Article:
Women in STEM


  • Kiana Haynes
  • Iroda Abdullaeva
  • Subha Pratihar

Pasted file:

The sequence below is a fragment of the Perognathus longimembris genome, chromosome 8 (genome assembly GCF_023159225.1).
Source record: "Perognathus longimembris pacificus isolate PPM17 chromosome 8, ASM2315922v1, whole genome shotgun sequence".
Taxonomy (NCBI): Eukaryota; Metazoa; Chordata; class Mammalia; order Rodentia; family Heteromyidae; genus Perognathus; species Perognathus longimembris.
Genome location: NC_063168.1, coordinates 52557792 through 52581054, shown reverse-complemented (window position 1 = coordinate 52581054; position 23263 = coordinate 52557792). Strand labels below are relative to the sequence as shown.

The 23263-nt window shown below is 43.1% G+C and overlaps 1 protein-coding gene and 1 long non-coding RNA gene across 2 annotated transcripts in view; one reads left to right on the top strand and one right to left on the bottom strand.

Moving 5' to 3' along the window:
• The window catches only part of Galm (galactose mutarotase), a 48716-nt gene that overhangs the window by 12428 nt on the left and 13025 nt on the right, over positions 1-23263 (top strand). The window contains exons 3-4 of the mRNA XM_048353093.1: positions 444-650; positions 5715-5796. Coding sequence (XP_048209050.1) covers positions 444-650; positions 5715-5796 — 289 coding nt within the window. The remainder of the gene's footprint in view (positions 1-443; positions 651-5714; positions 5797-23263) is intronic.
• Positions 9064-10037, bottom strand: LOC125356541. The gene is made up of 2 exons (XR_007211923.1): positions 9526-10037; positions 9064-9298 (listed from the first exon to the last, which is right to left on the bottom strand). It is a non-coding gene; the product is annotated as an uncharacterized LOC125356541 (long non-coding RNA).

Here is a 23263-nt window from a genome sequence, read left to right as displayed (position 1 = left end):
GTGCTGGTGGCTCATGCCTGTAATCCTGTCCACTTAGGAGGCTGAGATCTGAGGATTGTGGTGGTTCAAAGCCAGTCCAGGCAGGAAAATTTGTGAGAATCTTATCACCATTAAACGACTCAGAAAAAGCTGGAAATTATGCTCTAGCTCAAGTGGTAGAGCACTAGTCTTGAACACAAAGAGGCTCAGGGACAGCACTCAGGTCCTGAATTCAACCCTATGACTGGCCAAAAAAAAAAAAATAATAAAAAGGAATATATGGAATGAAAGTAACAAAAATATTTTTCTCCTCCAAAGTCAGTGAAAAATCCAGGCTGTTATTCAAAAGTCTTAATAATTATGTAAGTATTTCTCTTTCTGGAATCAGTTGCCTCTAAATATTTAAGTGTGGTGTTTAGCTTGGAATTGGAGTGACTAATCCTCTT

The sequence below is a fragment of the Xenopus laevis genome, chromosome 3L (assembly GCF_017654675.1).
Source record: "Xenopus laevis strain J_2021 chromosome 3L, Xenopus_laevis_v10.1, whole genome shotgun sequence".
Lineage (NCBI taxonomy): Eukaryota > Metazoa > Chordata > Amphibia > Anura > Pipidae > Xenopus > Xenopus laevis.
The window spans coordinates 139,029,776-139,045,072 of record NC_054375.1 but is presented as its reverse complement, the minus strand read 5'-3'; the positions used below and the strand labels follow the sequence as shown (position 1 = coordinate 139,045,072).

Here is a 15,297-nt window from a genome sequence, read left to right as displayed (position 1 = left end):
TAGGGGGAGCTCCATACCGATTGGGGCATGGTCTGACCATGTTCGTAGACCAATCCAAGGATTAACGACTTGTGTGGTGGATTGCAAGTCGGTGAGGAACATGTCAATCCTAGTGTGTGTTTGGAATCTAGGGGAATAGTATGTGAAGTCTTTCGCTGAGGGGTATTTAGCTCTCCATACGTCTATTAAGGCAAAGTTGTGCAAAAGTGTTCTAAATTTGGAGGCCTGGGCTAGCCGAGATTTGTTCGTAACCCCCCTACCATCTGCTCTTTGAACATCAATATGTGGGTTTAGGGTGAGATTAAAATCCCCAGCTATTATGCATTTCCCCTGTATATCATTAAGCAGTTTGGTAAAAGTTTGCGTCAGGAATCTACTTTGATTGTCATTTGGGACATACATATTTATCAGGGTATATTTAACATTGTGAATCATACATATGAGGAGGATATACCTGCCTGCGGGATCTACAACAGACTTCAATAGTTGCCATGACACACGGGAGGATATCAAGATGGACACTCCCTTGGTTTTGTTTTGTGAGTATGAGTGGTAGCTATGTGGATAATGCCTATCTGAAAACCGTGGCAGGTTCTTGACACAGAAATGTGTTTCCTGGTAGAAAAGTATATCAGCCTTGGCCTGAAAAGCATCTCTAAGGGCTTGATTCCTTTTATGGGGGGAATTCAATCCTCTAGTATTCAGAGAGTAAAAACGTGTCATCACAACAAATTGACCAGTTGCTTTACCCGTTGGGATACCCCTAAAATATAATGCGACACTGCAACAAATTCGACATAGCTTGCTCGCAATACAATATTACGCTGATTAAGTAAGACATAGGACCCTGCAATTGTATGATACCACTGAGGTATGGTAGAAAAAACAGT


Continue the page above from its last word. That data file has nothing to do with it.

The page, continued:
Like many issues regarding acknowledgment of women, there is a lack of appreciation and recognition for the women in Science, Technology, Engineering, and Mathematics (STEM). Despite all disparities, women have made tremendous progress in STEM education, research, and workspace during the past 50 years. Women in the past few centuries and in the current century have worked hard to earn their positions in STEM fields. In this research paper, the authors present some of the women scientists who have made notable contributions to their fields of study; significant women like Rosalind Franklin and Andrea Ghez are mentioned. The authors compare recent, relevant data from Tennessee Technological University science departments of Chemistry and Biochemistry (undergraduate, masters, and graduate students as well as faculty) – findings show that science students are 54% female and science faculty are 31% female. The rate of STEM courses taken by female students dop off significantly at higher education levels. The authors conclude by describing propositions to bridge the gender gap and increase women's representation and desire for STEM careers. Solutions include researching areas where women are less represented and increasing the amount of female role models for younger generations. Overall, there needs to be more educational and employment opportunities for women in STEM, and society today can make that change a reality.